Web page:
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The arrival of indistinguishability obfuscation (iO) has transformed the cryptographic landscape by enabling several security goals that were previously beyond our reach. Consequently, one of the pressing goals currently is to construct iO from wellstudied standard cryptographic assumptions. In this work, we make progress in this direction by presenting a reduction from iO to a natural form of publickey functional encryption (FE). Specifically, we construct iO for general functions from any singlekey FE scheme for NC1 that achieves selective, indistinguishability security against subexponential time adversaries. Further, the FE scheme should be compact, namely, the running time of the encryption algorithm must only be a polynomial in the security parameter and the input message length (and not in the function description size or its output length). We achieve this result by developing a novel arity amplification technique to transform FE for singleary functions into FE for multiary functions (aka multiinput FE). Instantiating our approach with known, noncompact FE schemes, we obtain the first constructions of multiinput FE for constantary functions based on standard assumptions. Finally, as a result of independent interest, we construct a compact FE scheme from randomized encodings for Turing machines and learning with errors assumption.
On the Cryptographic Hardness of Finding a Nash Equilibrium
, 2015
"... We prove that finding a Nash equilibrium of a game is hard, assuming the existence of indistinguishability obfuscation and injective oneway functions with subexponential hardness. We do so by showing how these cryptographic primitives give rise to a hard computational problem that lies in the com ..."
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We prove that finding a Nash equilibrium of a game is hard, assuming the existence of indistinguishability obfuscation and injective oneway functions with subexponential hardness. We do so by showing how these cryptographic primitives give rise to a hard computational problem that lies in the complexity class PPAD, for which finding Nash equilibrium is known to be complete. Previous proposals for basing PPADhardness on program obfuscation considered a strong “virtual blackbox ” notion that is subject to severe limitations and is unlikely to be realizable for the programs in question. In contrast, for indistinguishability obfuscation no such limitations are known, and recently, several candidate constructions of indistinguishability obfuscation were suggested based on different hardness assumptions on multilinear maps. Our result provides further evidence of the intractability of finding a Nash equilibrium, one that is extrinsic to the evidence presented so far. 1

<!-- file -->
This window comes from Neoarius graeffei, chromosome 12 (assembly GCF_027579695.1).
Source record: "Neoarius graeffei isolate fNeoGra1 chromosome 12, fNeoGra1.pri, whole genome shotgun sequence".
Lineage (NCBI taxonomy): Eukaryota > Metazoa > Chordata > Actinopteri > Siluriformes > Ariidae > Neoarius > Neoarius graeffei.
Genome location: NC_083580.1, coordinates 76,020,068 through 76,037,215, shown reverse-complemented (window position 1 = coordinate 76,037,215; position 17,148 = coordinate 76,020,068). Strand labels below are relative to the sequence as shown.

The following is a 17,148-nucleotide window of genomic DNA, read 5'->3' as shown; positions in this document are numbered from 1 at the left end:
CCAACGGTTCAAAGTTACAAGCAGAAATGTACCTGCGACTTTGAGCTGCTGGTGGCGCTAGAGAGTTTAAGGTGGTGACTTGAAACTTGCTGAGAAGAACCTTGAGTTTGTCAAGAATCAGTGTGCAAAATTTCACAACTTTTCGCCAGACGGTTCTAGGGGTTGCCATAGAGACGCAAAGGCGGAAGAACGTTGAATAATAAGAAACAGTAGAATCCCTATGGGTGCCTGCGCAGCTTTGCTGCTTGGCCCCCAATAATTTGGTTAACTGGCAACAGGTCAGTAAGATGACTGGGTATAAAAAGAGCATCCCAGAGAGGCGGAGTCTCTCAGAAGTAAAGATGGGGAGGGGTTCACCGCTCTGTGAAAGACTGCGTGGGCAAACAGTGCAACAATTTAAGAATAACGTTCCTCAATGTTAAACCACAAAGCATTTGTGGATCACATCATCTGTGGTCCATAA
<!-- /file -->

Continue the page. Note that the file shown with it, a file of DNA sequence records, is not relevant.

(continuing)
Optimizing Obfuscation: Avoiding Barrington’s Theorem
"... In this work, we seek to optimize the efficiency of secure generalpurpose obfuscation schemes. We focus on the problem of optimizing the obfuscation of general Boolean formulas – this corresponds to optimizing the “core obfuscator ” from the work of Garg, Gentry, Halevi, Raykova, Sahai, and Waters ..."
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In this work, we seek to optimize the efficiency of secure generalpurpose obfuscation schemes. We focus on the problem of optimizing the obfuscation of general Boolean formulas – this corresponds to optimizing the “core obfuscator ” from the work of Garg, Gentry, Halevi, Raykova, Sahai, and Waters (FOCS 2013), and all subsequent works constructing generalpurpose obfuscators. This core obfuscator builds upon approximate multilinear maps, where efficiency in proposed instantiations is closely tied to the maximum number of “levels ” of multilinearity required. The most efficient previous construction of a core obfuscator, due to Barak, Garg, Kalai, Paneth, and Sahai (Eurocrypt 2014), required the maximum number of levels of multilinearity to be Θ(`s3.64), where s is the size of the Boolean formula to be obfuscated, and ` is the number of input bits to the formula. In contrast, our construction only requires the maximum number of levels of multilinearity to be Θ(`s). This results in significant improvements in both the total size of the obfuscation, as well as the running time of evaluating an obfuscated formula. Our efficiency improvement is obtained by generalizing the class of branching programs that